The BBC is to enter the US-centric world of voice recognition with the launch of a pared-down Amazon Alexa rival that it claims will be better equipped to navigate the incomprehensible waters of regional British slang, dialects and accents.
Going by the corporation's colloquial title of 'Beeb' the voice assistant has been built from the ground-up by the BBC to enable families to request their favourite programmes or services without the need to adopt received pronunciation to make themselves understood.
To account for the not inconsiderable variations in speech from around the country the BBC’s boffins have been feeding their gadget with recordings voiced by BBC staff from around the UK to get an accurate handle on the type of real-world conversations carried out within the nations living rooms.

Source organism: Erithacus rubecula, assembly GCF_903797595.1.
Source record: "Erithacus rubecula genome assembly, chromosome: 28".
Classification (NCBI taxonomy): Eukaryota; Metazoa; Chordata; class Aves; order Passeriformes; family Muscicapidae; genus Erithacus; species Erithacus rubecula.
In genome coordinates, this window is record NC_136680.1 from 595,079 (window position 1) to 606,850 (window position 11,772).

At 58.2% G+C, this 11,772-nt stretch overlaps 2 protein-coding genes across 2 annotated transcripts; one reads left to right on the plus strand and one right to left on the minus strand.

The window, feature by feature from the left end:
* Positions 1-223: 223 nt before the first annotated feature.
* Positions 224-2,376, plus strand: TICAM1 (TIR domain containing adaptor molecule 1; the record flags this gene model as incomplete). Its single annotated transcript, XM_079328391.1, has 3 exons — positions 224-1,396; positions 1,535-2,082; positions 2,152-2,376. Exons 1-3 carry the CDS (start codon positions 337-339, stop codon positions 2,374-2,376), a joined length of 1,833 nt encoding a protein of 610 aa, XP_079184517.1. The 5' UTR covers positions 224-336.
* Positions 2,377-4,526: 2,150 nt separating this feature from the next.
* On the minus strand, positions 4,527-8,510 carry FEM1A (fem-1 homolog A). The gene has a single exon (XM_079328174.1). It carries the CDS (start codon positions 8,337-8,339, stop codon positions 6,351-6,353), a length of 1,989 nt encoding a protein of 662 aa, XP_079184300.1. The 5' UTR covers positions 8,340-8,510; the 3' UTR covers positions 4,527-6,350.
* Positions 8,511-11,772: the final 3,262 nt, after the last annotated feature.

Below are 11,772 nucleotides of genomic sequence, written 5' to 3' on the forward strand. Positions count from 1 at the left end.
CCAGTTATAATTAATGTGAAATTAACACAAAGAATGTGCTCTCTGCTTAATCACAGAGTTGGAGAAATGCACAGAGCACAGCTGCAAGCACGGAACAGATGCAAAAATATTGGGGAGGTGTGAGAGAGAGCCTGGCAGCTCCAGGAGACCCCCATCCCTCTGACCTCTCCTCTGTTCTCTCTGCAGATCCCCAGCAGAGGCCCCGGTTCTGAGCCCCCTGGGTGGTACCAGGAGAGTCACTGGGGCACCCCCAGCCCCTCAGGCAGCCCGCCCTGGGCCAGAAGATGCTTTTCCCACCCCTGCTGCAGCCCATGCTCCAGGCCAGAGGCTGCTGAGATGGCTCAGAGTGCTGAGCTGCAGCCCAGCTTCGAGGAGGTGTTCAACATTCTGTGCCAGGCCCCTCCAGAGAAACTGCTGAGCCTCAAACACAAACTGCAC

The resulting software will be built into the BBC’s website and the iPlayer app on Smart TV’s, removing the need to purchase a standalone speaker.
A BBC spokesperson said: “With an assistant of its own, the BBC will have the freedom to experiment with new programmes, features and experiences without someone else’s permission to build it in a certain way. It will also allow the BBC to be much more ambitious in the content and features that listeners can enjoy.”
The new service is scheduled to launch next year and coincides with the launch of its long-awaited BritBox collaboration with ITV.